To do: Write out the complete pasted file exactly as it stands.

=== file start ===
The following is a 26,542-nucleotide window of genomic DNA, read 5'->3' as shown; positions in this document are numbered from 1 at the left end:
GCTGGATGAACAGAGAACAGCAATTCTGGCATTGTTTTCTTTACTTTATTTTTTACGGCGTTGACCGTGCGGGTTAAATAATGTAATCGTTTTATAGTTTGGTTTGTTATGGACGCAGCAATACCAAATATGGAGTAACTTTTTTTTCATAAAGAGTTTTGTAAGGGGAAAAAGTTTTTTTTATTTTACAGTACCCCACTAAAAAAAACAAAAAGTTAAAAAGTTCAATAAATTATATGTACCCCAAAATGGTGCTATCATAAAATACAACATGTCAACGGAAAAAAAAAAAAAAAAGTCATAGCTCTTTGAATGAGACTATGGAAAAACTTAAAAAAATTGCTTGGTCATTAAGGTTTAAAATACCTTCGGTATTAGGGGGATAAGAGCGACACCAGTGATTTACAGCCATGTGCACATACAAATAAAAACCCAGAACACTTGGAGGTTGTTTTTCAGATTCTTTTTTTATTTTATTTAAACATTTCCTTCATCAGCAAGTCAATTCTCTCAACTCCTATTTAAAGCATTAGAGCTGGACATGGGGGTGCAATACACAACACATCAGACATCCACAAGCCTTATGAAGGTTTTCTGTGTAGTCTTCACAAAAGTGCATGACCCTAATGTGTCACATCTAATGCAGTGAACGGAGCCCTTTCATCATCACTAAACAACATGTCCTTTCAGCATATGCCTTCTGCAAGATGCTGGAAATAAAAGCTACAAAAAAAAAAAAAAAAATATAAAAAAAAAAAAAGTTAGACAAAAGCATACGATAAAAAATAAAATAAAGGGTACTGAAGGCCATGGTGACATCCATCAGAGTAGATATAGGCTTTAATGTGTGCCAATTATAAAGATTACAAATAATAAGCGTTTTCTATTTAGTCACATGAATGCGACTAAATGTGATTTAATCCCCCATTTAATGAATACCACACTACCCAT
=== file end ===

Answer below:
The following is a 26,542-nucleotide window of genomic DNA, read 5'->3' as shown; positions in this document are numbered from 1 at the left end:
GCTGGATGAACAGAGAACAGCAATTCTGGCATTGTTTTCTTTACTTTATTTTTTACGGCGTTGACCGTGCGGGTTAAATAATGTAATCGTTTTATAGTTTGGTTTGTTATGGACGCAGCAATACCAAATATGGAGTAACTTTTTTTTCATAAAGAGTTTTGTAAGGGGAAAAAGTTTTTTTTATTTTACAGTACCCCACTAAAAAAAACAAAAAGTTAAAAAGTTCAATAAATTATATGTACCCCAAAATGGTGCTATCATAAAATACAACATGTCAACGGAAAAAAAAAAAAAAAAGTCATAGCTCTTTGAATGAGACTATGGAAAAACTTAAAAAAATTGCTTGGTCATTAAGGTTTAAAATACCTTCGGTATTAGGGGGATAAGAGCGACACCAGTGATTTACAGCCATGTGCACATACAAATAAAAACCCAGAACACTTGGAGGTTGTTTTTCAGATTCTTTTTTTATTTTATTTAAACATTTCCTTCATCAGCAAGTCAATTCTCTCAACTCCTATTTAAAGCATTAGAGCTGGACATGGGGGTGCAATACACAACACATCAGACATCCACAAGCCTTATGAAGGTTTTCTGTGTAGTCTTCACAAAAGTGCATGACCCTAATGTGTCACATCTAATGCAGTGAACGGAGCCCTTTCATCATCACTAAACAACATGTCCTTTCAGCATATGCCTTCTGCAAGATGCTGGAAATAAAAGCTACAAAAAAAAAAAAAAAAATATAAAAAAAAAAAAAGTTAGACAAAAGCATACGATAAAAAATAAAATAAAGGGTACTGAAGGCCATGGTGACATCCATCAGAGTAGATATAGGCTTTAATGTGTGCCAATTATAAAGATTACAAATAATAAGCGTTTTCTATTTAGTCACATGAATGCGACTAAATGTGATTTAATCCCCCATTTAATGAATACCACACTACCCAT